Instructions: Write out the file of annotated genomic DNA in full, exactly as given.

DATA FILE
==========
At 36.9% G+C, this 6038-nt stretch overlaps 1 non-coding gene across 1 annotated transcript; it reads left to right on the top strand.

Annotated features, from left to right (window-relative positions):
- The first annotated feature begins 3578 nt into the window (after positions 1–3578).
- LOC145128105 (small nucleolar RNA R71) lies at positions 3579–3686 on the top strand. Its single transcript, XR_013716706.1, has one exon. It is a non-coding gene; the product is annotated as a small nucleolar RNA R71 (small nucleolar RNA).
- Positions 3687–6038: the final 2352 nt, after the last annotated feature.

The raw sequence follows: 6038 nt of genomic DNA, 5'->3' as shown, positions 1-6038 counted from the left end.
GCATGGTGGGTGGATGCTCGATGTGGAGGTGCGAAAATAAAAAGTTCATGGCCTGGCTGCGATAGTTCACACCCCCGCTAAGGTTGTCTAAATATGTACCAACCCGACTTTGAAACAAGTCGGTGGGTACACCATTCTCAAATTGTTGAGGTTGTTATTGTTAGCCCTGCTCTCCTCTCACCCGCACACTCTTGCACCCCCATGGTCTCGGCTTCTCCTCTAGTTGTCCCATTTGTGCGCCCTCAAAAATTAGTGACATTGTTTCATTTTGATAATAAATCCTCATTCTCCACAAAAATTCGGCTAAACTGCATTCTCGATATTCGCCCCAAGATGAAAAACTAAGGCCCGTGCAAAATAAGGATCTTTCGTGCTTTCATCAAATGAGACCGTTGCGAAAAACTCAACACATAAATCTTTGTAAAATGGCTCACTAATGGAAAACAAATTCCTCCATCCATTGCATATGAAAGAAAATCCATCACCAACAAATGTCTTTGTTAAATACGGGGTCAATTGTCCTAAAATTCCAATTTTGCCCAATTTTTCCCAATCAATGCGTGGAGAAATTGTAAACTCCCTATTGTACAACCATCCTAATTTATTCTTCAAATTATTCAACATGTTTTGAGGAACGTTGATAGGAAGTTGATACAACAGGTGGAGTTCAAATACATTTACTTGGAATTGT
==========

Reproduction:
At 36.9% G+C, this 6038-nt stretch overlaps 1 non-coding gene across 1 annotated transcript; it reads left to right on the top strand.

Annotated features, from left to right (window-relative positions):
- The first annotated feature begins 3578 nt into the window (after positions 1–3578).
- LOC145128105 (small nucleolar RNA R71) lies at positions 3579–3686 on the top strand. Its single transcript, XR_013716706.1, has one exon. It is a non-coding gene; the product is annotated as a small nucleolar RNA R71 (small nucleolar RNA).
- Positions 3687–6038: the final 2352 nt, after the last annotated feature.

The raw sequence follows: 6038 nt of genomic DNA, 5'->3' as shown, positions 1-6038 counted from the left end.
GCATGGTGGGTGGATGCTCGATGTGGAGGTGCGAAAATAAAAAGTTCATGGCCTGGCTGCGATAGTTCACACCCCCGCTAAGGTTGTCTAAATATGTACCAACCCGACTTTGAAACAAGTCGGTGGGTACACCATTCTCAAATTGTTGAGGTTGTTATTGTTAGCCCTGCTCTCCTCTCACCCGCACACTCTTGCACCCCCATGGTCTCGGCTTCTCCTCTAGTTGTCCCATTTGTGCGCCCTCAAAAATTAGTGACATTGTTTCATTTTGATAATAAATCCTCATTCTCCACAAAAATTCGGCTAAACTGCATTCTCGATATTCGCCCCAAGATGAAAAACTAAGGCCCGTGCAAAATAAGGATCTTTCGTGCTTTCATCAAATGAGACCGTTGCGAAAAACTCAACACATAAATCTTTGTAAAATGGCTCACTAATGGAAAACAAATTCCTCCATCCATTGCATATGAAAGAAAATCCATCACCAACAAATGTCTTTGTTAAATACGGGGTCAATTGTCCTAAAATTCCAATTTTGCCCAATTTTTCCCAATCAATGCGTGGAGAAATTGTAAACTCCCTATTGTACAACCATCCTAATTTATTCTTCAAATTATTCAACATGTTTTGAGGAACGTTGATAGGAAGTTGATACAACAGGTGGAGTTCAAATACATTTACTTGGAATTGT